GMAT Question of the Day - Daily to your Mailbox; hard ones only

It is currently 24 Jun 2018, 13:19

Close

GMAT Club Daily Prep

Thank you for using the timer - this advanced tool can estimate your performance and suggest more practice questions. We have subscribed you to Daily Prep Questions via email.

Customized
for You

we will pick new questions that match your level based on your Timer History

Track
Your Progress

every week, we’ll send you an estimated GMAT score based on your performance

Practice
Pays

we will pick new questions that match your level based on your Timer History

Not interested in getting valuable practice questions and articles delivered to your email? No problem, unsubscribe here.

Close

Request Expert Reply

Confirm Cancel

Events & Promotions

Events & Promotions in June
Open Detailed Calendar

Sentence Correction: Verbs tenses notes

  new topic post reply Question banks Downloads My Bookmarks Reviews Important topics  
Author Message
6 KUDOS received
Intern
Intern
avatar
B
Joined: 06 Dec 2016
Posts: 10
Location: India
Schools: ISB '18
GMAT 1: 700 Q50 V34
GPA: 3.5
WE: Engineering (Energy and Utilities)
Sentence Correction: Verbs tenses notes [#permalink]

Show Tags

New post 25 Apr 2017, 09:16
6
3
After struggling a lot and thoroughly assimilating Verb tenses, I have prepared some bullet points which may be helpful for revising the same.
Tenses

Simple tenses:
1. Simple present tense: Used to describe
* a fact that is still valid today.
* A general practice or habit.
2. Simple past tense: Is used to describe
* Facts that happened in the past but are not valid in the present
* Events that happened in the past
3. Simple future tense: Used to describe
* Facts that will happen in the future
* Events that will happen in the future

Progressive/Continuous tenses:
1. Present Continuous tense: Used to describe
* Events ongoing right now
* If we go and check this event would be happening right now
2. Past continuous tense: Used to describe
* An event that was ongoing/happening in the past till another event in the past interrupted it
3. Future continuous tense: Used to describe
* An event that will be happening in the future till another event occurs
* An ongoing event that is happening now and will continue to happen in the future also. e.g.. Teachers will be taking summer classes throughout the summers.

Perfect tenses:
1. Present prefect tense: Used to describe
* Continues even now: An event that started sometime before present and continue in the current time. e.g. I have practiced yoga for 2 years now.
* Continuing effect: An event that occurred in the past and has its effects in the present till now. e.g. Maid has cleaned the kitchen thoroughly.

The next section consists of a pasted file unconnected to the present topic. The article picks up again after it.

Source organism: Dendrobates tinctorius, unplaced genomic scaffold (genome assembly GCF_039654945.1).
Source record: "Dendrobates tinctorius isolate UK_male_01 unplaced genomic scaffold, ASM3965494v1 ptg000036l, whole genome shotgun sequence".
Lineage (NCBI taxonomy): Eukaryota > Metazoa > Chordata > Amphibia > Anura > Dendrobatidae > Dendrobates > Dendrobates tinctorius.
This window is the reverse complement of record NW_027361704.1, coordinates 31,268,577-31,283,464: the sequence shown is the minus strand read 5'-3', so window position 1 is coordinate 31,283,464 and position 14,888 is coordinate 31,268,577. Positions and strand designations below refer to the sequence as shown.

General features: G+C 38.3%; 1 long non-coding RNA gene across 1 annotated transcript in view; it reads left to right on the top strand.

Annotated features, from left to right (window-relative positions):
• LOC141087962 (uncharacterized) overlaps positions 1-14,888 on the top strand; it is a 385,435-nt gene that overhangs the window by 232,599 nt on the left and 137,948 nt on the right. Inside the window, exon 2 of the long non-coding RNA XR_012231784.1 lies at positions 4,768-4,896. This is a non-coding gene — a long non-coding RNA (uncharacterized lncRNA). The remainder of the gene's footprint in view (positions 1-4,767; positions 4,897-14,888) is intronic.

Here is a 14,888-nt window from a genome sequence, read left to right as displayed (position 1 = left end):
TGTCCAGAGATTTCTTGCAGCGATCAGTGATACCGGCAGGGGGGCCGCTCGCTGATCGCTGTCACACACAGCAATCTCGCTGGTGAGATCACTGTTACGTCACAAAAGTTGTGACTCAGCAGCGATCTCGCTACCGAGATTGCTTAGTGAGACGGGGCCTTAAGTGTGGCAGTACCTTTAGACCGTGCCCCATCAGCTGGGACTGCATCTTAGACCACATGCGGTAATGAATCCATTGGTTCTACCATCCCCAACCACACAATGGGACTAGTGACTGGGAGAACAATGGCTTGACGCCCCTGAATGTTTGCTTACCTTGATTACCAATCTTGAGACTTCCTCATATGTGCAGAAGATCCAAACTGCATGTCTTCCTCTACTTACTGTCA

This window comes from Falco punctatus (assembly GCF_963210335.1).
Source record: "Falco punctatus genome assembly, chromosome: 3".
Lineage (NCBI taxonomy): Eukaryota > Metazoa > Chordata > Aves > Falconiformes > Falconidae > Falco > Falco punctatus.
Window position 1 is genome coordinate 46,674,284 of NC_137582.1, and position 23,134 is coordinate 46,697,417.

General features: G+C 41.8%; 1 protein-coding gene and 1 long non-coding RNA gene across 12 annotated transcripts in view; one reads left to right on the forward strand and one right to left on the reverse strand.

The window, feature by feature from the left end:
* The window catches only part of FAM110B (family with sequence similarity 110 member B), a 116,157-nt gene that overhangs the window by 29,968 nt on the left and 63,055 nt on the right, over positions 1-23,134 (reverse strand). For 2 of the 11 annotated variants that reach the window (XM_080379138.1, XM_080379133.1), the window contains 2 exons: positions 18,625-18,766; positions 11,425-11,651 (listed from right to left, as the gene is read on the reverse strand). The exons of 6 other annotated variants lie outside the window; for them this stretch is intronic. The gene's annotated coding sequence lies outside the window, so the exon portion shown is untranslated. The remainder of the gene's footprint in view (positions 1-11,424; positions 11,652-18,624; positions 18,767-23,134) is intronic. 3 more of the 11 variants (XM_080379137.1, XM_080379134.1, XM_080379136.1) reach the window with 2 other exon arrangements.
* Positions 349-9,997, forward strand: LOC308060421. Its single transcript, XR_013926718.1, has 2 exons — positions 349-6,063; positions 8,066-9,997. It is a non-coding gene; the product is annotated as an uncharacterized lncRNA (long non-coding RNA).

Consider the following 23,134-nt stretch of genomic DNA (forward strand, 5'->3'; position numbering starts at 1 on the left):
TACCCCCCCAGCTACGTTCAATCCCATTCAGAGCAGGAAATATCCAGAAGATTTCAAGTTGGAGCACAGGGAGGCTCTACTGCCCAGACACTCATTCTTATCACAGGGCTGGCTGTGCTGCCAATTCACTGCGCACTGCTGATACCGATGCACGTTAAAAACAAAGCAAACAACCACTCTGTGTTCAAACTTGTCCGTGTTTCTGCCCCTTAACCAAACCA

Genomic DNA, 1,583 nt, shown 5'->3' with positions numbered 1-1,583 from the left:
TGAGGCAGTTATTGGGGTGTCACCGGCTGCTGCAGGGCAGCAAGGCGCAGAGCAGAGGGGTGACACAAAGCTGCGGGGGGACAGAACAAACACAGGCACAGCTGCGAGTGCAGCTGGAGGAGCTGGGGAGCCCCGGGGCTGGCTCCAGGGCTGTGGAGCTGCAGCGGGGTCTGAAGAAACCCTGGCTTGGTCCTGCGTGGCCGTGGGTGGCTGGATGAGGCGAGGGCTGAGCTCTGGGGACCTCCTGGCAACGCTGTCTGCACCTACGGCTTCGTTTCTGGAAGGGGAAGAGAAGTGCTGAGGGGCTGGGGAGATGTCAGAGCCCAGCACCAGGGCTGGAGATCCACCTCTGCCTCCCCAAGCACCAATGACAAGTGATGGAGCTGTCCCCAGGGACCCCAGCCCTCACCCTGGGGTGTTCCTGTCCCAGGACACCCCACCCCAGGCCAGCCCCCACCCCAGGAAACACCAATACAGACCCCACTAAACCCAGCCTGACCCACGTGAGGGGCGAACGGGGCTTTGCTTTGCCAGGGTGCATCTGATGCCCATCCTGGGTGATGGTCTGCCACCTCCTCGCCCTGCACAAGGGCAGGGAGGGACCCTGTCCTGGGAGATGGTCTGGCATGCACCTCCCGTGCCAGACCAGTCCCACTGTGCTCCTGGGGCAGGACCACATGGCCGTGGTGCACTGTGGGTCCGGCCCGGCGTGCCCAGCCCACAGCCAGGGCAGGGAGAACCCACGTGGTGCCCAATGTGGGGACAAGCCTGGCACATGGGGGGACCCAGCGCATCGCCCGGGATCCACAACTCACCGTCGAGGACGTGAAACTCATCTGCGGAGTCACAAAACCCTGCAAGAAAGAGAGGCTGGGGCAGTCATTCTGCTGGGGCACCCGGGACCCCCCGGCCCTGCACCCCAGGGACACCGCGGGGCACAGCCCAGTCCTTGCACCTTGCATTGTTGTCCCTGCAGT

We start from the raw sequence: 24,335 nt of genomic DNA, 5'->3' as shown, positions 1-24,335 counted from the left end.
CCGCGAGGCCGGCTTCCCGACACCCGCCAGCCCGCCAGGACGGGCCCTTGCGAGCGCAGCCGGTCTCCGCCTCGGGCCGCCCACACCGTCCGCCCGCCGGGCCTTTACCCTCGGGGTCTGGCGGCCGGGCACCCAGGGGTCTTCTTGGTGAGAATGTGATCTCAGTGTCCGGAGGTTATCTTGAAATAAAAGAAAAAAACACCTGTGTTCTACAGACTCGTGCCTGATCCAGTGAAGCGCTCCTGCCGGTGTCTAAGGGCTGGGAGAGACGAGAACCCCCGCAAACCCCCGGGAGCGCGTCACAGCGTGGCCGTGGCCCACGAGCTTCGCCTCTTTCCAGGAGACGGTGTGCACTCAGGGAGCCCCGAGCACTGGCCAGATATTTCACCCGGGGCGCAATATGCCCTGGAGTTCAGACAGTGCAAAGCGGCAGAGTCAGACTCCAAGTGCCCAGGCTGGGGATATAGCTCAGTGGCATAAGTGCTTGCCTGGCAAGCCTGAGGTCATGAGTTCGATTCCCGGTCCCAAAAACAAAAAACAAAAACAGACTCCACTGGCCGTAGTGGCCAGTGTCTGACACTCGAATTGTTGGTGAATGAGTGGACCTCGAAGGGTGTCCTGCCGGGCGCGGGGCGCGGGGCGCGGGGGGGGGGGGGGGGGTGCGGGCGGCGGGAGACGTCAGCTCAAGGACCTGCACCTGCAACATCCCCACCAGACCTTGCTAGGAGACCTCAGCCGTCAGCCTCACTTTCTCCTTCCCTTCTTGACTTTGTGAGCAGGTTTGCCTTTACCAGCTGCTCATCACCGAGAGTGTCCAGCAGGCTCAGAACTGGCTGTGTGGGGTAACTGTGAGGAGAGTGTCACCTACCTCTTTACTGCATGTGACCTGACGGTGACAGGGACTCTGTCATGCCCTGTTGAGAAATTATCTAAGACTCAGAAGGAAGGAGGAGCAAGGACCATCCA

* Indefinite time: An event that took place at an indefinite time in the past. e.g. Amy has visited Europe.
* NOTE: “Since” and “Within” when used in time context always, present perfect tense can be used. e.g. Since last year, nobody has seen Amy.
2. Past perfect tense: Used to describe
* Two related events that happened in the past. The one that happened earlier is written in past perfect tense and the one that happened later is written in Simple past tense.
* Past perfect tense is optional if sequence indicators are present such as before, after, etc.
* Past perfect is not to be used when there is no sequencing requirement or there is only one event.
3. Future perfect tense: Used to describe
* Two events that will occur in future at different time
* Simple present/Simple future tense is used to present the event that happens later and future perfect to present the event that happens earlier.
* Future perfect is not to be used when there is no sequencing requirement or there is only one event.

Hope you guys find it helpful.
If you like the post kindly share kudos..!!
Intern
Intern
avatar
Joined: 24 Apr 2017
Posts: 2
Re: Sentence Correction: Verbs tenses notes [#permalink]

Show Tags

New post 01 May 2017, 23:39
A really helpful post for understanding the basics of tenses.

Keep it up.



Ssingh1807 wrote:
After struggling a lot and thoroughly assimilating Verb tenses, I have prepared some bullet points which may be helpful for revising the same.
Tenses

Simple tenses:
1. Simple present tense: Used to describe
* a fact that is still valid today.
* A general practice or habit.
2. Simple past tense: Is used to describe
* Facts that happened in the past but are not valid in the present
* Events that happened in the past
3. Simple future tense: Used to describe
* Facts that will happen in the future
* Events that will happen in the future

Progressive/Continuous tenses:
1. Present Continuous tense: Used to describe
* Events ongoing right now
* If we go and check this event would be happening right now
2. Past continuous tense: Used to describe
* An event that was ongoing/happening in the past till another event in the past interrupted it
3. Future continuous tense: Used to describe
* An event that will be happening in the future till another event occurs
* An ongoing event that is happening now and will continue to happen in the future also. e.g.. Teachers will be taking summer classes throughout the summers.

Perfect tenses:
1. Present prefect tense: Used to describe